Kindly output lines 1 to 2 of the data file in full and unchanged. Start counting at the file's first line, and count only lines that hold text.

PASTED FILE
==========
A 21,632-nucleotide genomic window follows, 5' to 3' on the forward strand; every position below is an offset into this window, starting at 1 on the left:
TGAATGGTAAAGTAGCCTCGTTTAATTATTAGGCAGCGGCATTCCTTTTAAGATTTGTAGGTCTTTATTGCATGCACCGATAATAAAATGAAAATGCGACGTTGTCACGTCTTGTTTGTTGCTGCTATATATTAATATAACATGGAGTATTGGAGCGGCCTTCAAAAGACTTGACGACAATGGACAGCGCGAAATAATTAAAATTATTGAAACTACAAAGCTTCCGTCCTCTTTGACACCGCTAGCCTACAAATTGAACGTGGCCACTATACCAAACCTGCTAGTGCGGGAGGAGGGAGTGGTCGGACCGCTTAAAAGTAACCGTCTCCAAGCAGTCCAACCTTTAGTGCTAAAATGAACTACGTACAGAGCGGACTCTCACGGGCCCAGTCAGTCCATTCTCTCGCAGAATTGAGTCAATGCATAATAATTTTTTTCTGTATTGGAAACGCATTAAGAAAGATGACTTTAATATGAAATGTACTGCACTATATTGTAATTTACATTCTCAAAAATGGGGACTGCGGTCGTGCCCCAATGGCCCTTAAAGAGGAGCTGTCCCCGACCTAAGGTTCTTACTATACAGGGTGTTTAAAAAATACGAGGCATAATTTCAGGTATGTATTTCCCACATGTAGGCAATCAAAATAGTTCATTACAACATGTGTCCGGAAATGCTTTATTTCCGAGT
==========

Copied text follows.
A 21,632-nucleotide genomic window follows, 5' to 3' on the forward strand; every position below is an offset into this window, starting at 1 on the left:
TGAATGGTAAAGTAGCCTCGTTTAATTATTAGGCAGCGGCATTCCTTTTAAGATTTGTAGGTCTTTATTGCATGCACCGATAATAAAATGAAAATGCGACGTTGTCACGTCTTGTTTGTTGCTGCTATATATTAATATAACATGGAGTATTGGAGCGGCCTTCAAAAGACTTGACGACAATGGACAGCGCGAAATAATTAAAATTATTGAAACTACAAAGCTTCCGTCCTCTTTGACACCGCTAGCCTACAAATTGAACGTGGCCACTATACCAAACCTGCTAGTGCGGGAGGAGGGAGTGGTCGGACCGCTTAAAAGTAACCGTCTCCAAGCAGTCCAACCTTTAGTGCTAAAATGAACTACGTACAGAGCGGACTCTCACGGGCCCAGTCAGTCCATTCTCTCGCAGAATTGAGTCAATGCATAATAATTTTTTTCTGTATTGGAAACGCATTAAGAAAGATGACTTTAATATGAAATGTACTGCACTATATTGTAATTTACATTCTCAAAAATGGGGACTGCGGTCGTGCCCCAATGGCCCTTAAAGAGGAGCTGTCCCCGACCTAAGGTTCTTACTATACAGGGTGTTTAAAAAATACGAGGCATAATTTCAGGTATGTATTTCCCACATGTAGGCAATCAAAATAGTTCATTACAACATGTGTCCGGAAATGCTTTATTTCCGAGT